Launch Overview

Liftoff Time
March 31, 2024 - 00:00 GMT (00:00 UTC)

Who is Arianespace?

Arianespace SA is a multinational company founded in 1980 as the world's first commercial launch service provider. It undertakes the operation, and marketing of the Ariane programme. Their vehicles launch exclusively from French Guiana in South America.

What Is Ariane 64?

Ariane 6 is an expendable launch vehicle currently being developed by ArianeGroup for the European Space Agency. It will replace Ariane 5 as the primary heavy-lift launch vehicle for Europe. The first flight was originally planned for 2020 while in 2019 but now the original flight is expected to be in late 2023/2024.


Equipped Solid Rockets


Image credit: CNES/ESA/Arianespace/CSG Video Optics/JM Guillon

Ariane 6 can be equipped with either two or four Equipped Solid Rockets (ESR). The ESR are P120C solid rocket boosters (SRB) developed by Avio and ArianeGroup. Each P120C has approximately 142 tonnes (313,000 lb) of propellant and can produce 4,650 kN of thrust. When Ariane 6 has two ESR it's called Ariane 62 and when it has four ESR it's called Ariane 64.

Each P120C is 11.7 metres tall and 3.5 metres wide. A future upgrade of the P120C, called P120C+, is planned to make it slightly taller for extra thrust. The "C" in P120C stands for "Common" as the booster is also used on the Vega-C and Vega-E launchers.

Lower Liquid Propulsion Module


Image credit: CNES/ESA/Arianespace/CSG Video Optics/JM Guillon, 2022

The first stage is called the Lower Liquid Propulsion Module (LLPM). It's powered by a single Vulcain 2.1 engine burning liquid hydrogen (LH2) and liquid oxygen (LOX). Vulcain 2.1 is an upgraded version of the Vulcain 2 used on the Ariane 5 rocket. It boasts lower manufacturing costs than Vulcain 2. The LLPM is 5.4 metres wide.

Upper Liquid Propulsion Module


Image credit: ESA - S. Corvaja

The second stage is called the Upper Liquid Propulsion Module (ULPM). It's powered by the Vinci engine which produces 180 kN of thrust. Vinci also burns liquid hydrogen and liquid oxygen like the LLPM. Unlike the ECA upper stage on Ariane 5, ULPM will be able to have multiple restarts. The stage shares the same diameter as the LLPM.

Payload Fairing

Ariane 6 has an ogive-shaped payload fairing that's available in two sizes. A 20 metre tall version is available for Ariane 62 and Ariane 64 while a 14 metre version is available for just Ariane 62. Both fairing types are the same 5.4 metre diameter as the main rocket and are made out of carbon fibre-polymer composite.


Ariane 6 was conceived in the early 2010s to be a replacement for the highly successful Ariane 5 rocket. Development was slow to start however as future Ariane 5 upgrades meant that the need for it wasn't there. CNES realised the need for a new launcher was apparent as Ariane 5 was only competitive in dual launch and couldn't be modular. The Ariane 5 upper stage couldn't be reignited, unlike its competitors. Ariane 5 was also an expensive rocket and Europe needed a cheaper option as ESA was not satisfied. All of these factors combined helped push the effort to get Europe a new heavy launcher.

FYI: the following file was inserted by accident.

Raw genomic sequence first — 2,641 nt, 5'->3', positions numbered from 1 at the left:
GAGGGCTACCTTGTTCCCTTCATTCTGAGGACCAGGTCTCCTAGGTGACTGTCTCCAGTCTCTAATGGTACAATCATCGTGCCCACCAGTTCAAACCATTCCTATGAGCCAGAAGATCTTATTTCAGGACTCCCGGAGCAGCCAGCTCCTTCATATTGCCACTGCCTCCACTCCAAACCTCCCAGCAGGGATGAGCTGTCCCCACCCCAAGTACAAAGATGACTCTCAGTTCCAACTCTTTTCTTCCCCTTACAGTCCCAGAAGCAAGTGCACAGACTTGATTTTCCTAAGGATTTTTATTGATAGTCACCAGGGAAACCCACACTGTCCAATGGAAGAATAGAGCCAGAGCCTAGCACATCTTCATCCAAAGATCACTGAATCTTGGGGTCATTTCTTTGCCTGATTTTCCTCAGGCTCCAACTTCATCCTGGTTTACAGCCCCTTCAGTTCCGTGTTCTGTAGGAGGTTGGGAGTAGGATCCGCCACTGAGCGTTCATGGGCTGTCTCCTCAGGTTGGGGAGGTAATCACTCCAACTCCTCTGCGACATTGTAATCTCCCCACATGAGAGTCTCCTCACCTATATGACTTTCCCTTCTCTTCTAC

In 2009 CNES recommends developing Ariane 6 as a way to adapt to the changing launcher market. The Ariane 6 proposed in 2009 was very different to the one we know today. Back then it was not intended for manned spaceflight, double launches were abandoned, only 6 tonnes to GTO was intended and the rocket would be modular. A few of those features have been kept to this day but they’ve all been changed in some way or another. 

Perspectives on Ariane 5 evolutions and Ariane 6 differed from organisation to organisation. CNES wanted Ariane 6 development to start as soon as possible while Germany wanted to evolve Ariane 5 by upgrading the ESC-A upper stage, from Ariane 5 ECA, and giving it the Vinci engine. Via that upgrade, the Ariane 5 capacity to GTO would be increased to 11 tonnes from 9 tonnes. This upgrade would’ve been called Ariane 5 ME (Mid-life Evolution). Development of Vinci from Ariane 5 ME would later be transferred to Ariane 6. 

By 2014 the Ariane 5 ME programme was abandoned and the final configuration for Ariane 6 was proposed. The Ariane 6 proposed here was going to have solid rocket boosters derived from the Vega launcher, the ability to have two or four of those boosters, lower manufacturing costs and a simpler Vinci engine on the second stage. Ariane 6 was not going to be reusable despite SpaceX already having the reusable Falcon 9.

In 2016 the final configuration was validated. The launcher would have a core stage derived from the Ariane 5 EPC with a variant of the Vulcan 2 engine, two or four P120C boosters and a cryogenic second stage using a Vinci engine. 

In 2020 ESA formally requested an a an additional €230 million in funding from the countries sponsoring the project to complete development of the rocket and get the vehicle to its first test flight, which had slipped to the second quarter of 2022 by that point. By June 2021 the launch date for the first flight had slipped to the second quarter of 2022. Multiple other delays happened after that and in October 2022 ESA clarified the launch would be no earlier than the fourth quarter of 2023. No public reason was given for that delay.





The Vinci engine is an expander cycle engine using liquid hydrogen (LH2) and liquid oxygen (LOX) as its fuel and oxidiser. Its biggest improvement from its predecessor, the MH7B, which powers the ESC-A stage on the Ariane 5 rocket, is the capability of restarting multiple times.

Complex Overview

Launch Facility
Kourou, French Guiana
Launch Pad
Ariane Launch Area 4
Turnaround Time
3 months

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